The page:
AT&T is expanding 5G connectivity for the FirstNet network. In addition, the carrier will boost in-building connectivity and will enhance the resilience of Tennessee’s 9-1-1 network.
FirstNet is a nationwide first responder mobile network operated by AT&T.
The 5G FirstNet expansion means that public safety in more than 40 cities — including Boston, Charlotte, Chicago, Minneapolis, Nashville, Phoenix, Seattle and St. Louis — will be able to access AT&T mid-band 5G+ spectrum.
Combining that with markets where 5G operating in other spectrum bands is available, FirstNet users in 100 markets now have 5G connectivity available to them.
The key to enhancing in-building coverage is Cell Booster Pro mini cellsites, which will be available to qualifying first responder agencies free of charge. The Cell Booster Pro uses Band 14 spectrum and AT&T’s commercial LTE spectrum. Three of these devices can mesh together within a structure. This, AT&T says, can increase coverage by up to 45,000 square feet and support almost 200 users.
AT&T also said that it is providing backup to 9-1-1 call centers — also known as public safety answering points (PSAPs) — in Tennessee by integrating ESInet with the FirstNet network. This will enable the network to reach PSAPs that are hard to reach or are experiencing an outage. ESInet is an AT&T offering designed specifically for PSAPs to enhance their capabilities.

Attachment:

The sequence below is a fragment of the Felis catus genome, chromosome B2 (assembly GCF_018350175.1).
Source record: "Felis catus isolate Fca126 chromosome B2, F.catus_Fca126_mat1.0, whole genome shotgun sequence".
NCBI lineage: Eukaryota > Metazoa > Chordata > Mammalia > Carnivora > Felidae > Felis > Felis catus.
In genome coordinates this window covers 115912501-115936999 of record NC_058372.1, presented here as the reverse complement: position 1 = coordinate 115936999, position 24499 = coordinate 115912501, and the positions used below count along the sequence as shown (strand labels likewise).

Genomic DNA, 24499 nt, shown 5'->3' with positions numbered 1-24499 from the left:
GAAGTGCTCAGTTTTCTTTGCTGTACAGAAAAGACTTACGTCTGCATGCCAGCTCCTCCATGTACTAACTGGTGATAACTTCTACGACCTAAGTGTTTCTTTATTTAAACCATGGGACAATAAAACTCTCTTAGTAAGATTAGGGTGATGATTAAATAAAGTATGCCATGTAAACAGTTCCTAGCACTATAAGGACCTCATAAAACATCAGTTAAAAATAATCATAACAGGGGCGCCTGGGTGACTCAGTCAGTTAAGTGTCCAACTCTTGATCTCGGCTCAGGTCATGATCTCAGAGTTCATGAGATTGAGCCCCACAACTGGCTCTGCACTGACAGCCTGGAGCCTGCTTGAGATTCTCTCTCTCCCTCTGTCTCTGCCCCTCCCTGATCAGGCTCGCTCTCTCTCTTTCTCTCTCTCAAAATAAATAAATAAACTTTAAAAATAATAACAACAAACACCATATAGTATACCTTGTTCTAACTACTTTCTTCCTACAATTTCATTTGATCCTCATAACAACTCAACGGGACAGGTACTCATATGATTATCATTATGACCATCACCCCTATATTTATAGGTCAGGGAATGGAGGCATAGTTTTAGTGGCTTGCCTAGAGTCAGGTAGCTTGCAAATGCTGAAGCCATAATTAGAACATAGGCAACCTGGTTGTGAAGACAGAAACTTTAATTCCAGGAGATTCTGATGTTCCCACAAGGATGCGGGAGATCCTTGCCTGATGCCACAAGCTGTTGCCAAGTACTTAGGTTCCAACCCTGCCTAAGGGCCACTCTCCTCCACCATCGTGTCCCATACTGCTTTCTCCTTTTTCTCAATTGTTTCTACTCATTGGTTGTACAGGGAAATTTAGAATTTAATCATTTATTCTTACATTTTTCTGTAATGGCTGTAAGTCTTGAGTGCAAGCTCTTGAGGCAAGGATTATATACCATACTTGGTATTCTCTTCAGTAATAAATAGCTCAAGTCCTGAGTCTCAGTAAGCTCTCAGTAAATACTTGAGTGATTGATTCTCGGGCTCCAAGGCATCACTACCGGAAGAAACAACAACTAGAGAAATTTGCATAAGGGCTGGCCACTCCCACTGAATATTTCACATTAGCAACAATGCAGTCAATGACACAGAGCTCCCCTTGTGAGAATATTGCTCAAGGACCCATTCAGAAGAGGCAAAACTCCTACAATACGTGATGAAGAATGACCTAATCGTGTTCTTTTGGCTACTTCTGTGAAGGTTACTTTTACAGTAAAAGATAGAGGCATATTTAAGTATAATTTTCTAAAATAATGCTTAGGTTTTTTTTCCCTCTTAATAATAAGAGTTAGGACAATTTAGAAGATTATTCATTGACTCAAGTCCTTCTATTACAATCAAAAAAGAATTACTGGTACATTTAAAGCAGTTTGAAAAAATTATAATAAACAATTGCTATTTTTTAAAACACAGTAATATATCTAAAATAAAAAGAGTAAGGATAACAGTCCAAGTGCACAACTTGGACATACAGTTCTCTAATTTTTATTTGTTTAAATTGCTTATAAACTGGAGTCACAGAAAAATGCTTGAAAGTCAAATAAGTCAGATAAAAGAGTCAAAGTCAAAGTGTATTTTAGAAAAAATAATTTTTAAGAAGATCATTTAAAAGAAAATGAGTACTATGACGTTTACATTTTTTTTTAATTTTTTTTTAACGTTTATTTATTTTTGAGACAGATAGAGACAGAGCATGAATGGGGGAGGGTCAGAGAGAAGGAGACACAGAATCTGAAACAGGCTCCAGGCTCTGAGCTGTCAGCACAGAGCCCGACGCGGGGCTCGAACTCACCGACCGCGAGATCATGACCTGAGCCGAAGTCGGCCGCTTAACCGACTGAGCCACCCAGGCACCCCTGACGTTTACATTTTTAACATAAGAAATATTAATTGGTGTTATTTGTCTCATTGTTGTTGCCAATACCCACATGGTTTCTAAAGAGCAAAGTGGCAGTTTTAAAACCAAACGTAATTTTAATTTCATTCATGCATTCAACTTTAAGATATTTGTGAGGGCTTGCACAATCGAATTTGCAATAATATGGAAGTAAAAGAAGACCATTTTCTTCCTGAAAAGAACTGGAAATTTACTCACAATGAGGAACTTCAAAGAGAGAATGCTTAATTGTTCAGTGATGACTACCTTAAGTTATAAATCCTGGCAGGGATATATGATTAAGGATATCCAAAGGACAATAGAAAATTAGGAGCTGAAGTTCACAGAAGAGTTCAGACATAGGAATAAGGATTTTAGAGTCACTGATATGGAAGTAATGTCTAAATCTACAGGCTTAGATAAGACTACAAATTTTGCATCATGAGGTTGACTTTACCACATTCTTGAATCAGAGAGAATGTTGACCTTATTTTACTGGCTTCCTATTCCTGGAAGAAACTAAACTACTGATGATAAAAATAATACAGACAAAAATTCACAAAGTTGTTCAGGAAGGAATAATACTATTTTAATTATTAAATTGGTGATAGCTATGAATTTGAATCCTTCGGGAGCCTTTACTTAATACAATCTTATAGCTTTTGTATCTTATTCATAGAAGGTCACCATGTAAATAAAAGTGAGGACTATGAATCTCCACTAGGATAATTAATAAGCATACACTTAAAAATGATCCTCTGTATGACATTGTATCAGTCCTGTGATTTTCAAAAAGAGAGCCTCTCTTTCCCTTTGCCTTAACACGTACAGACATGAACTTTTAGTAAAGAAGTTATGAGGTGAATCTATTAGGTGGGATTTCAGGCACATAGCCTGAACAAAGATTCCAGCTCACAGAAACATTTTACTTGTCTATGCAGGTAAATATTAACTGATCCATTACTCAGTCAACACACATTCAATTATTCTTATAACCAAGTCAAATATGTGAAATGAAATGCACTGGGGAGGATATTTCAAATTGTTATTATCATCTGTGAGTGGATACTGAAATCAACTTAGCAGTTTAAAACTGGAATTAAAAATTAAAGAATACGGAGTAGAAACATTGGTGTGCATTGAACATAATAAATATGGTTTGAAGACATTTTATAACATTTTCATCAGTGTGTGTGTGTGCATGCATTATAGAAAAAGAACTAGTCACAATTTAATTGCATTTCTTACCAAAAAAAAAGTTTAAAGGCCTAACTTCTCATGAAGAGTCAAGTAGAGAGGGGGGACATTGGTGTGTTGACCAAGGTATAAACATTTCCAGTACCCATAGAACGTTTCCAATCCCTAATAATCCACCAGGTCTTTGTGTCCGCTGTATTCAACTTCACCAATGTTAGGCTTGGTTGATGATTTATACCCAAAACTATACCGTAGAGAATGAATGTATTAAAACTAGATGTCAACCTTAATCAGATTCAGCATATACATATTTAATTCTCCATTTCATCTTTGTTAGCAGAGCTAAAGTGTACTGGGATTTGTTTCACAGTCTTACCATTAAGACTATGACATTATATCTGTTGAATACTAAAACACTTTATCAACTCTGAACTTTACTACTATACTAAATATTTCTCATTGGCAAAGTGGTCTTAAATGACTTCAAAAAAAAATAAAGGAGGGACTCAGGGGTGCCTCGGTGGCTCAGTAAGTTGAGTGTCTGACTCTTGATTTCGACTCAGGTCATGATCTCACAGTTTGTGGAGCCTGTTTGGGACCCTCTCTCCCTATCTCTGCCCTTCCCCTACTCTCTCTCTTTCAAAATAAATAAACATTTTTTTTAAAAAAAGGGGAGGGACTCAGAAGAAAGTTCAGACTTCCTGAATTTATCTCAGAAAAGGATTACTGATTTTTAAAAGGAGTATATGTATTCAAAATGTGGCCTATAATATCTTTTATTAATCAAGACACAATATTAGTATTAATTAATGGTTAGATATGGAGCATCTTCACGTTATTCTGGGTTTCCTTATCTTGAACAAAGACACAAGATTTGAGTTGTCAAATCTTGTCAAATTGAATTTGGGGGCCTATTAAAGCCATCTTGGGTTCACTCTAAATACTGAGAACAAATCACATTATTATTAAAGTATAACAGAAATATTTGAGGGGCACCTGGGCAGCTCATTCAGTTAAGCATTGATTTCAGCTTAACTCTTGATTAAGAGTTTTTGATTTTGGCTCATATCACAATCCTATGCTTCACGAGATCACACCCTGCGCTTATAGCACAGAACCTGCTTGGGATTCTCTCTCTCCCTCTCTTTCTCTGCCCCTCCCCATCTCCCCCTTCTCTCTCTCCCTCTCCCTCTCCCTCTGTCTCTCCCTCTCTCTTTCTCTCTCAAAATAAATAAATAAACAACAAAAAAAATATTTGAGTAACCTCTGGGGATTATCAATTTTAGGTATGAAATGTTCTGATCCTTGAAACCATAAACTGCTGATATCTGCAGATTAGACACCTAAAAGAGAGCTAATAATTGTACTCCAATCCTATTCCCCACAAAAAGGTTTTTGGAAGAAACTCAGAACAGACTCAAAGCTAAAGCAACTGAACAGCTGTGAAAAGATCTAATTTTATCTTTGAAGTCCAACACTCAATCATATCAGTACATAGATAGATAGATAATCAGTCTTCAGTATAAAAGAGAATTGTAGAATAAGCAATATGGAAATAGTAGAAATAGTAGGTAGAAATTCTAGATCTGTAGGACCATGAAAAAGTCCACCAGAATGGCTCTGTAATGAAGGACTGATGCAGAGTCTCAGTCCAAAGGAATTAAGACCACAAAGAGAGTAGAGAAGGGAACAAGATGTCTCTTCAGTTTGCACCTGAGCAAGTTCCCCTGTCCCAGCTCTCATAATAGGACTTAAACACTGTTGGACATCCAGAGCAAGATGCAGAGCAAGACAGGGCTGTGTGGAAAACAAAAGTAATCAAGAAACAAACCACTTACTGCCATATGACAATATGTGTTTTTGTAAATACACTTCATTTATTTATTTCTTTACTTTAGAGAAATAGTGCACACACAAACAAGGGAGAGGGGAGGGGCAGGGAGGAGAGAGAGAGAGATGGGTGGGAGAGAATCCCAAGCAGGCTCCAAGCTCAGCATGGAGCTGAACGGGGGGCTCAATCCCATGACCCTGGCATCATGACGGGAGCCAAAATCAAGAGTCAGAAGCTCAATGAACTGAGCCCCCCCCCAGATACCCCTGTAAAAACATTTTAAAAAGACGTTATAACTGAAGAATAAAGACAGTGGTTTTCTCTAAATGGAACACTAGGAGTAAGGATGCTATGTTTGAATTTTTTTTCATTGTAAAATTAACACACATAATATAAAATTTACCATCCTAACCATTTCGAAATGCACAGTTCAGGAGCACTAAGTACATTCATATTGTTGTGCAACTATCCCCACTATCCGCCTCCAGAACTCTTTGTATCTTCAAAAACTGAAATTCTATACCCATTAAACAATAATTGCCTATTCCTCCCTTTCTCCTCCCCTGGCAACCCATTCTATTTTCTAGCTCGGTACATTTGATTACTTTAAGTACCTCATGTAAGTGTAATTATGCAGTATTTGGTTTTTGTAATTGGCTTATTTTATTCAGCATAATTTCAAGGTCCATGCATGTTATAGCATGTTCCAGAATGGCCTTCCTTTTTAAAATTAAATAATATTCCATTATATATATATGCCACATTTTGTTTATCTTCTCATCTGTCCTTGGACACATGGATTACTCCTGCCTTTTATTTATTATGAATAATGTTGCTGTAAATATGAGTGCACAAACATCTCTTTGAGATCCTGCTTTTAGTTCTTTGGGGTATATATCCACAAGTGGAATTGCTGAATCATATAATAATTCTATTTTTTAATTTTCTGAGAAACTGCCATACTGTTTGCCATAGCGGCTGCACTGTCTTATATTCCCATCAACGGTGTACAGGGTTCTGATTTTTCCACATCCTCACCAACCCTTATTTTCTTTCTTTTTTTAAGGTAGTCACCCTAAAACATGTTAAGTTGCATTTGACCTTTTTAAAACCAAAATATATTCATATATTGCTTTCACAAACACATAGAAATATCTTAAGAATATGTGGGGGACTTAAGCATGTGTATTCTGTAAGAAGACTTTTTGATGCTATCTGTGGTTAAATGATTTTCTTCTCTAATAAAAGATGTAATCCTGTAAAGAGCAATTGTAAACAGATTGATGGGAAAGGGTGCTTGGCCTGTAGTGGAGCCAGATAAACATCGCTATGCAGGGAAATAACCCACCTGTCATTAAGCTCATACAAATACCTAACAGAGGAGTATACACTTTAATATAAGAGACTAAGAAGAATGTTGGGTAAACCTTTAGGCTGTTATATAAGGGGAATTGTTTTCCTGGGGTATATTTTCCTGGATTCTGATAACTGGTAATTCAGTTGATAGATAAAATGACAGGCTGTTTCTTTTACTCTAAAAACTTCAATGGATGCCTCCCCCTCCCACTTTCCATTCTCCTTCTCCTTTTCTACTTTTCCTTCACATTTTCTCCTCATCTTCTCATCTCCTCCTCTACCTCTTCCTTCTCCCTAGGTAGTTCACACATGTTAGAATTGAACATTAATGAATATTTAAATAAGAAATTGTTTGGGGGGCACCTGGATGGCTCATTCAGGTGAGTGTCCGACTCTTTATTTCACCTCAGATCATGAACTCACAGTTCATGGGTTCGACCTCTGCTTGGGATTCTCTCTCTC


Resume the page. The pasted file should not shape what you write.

If the primary connection to the ESInet is disrupted, the call automatically is routed over FirstNet to a remote PSAP, AT&T said in a press release. In addition, the system creates a “path for future Next Generation 9-1-1 technologies” such as video and images, AT&T said.
“Our commitment to first responders is unparalleled. By delivering 5G on FirstNet in this unique way, public safety is getting a head start on the future of connectivity, without compromising on the reliability they require for their critical communications,” Public Sector and FirstNet president Jason Porter said in a press release. “And with first responder agencies now able to put their network in buildings where they need it most, we’re equipping first responders with a network that’s second-to-none today and for decades to come.”
Joan Engebretson contributed to this report.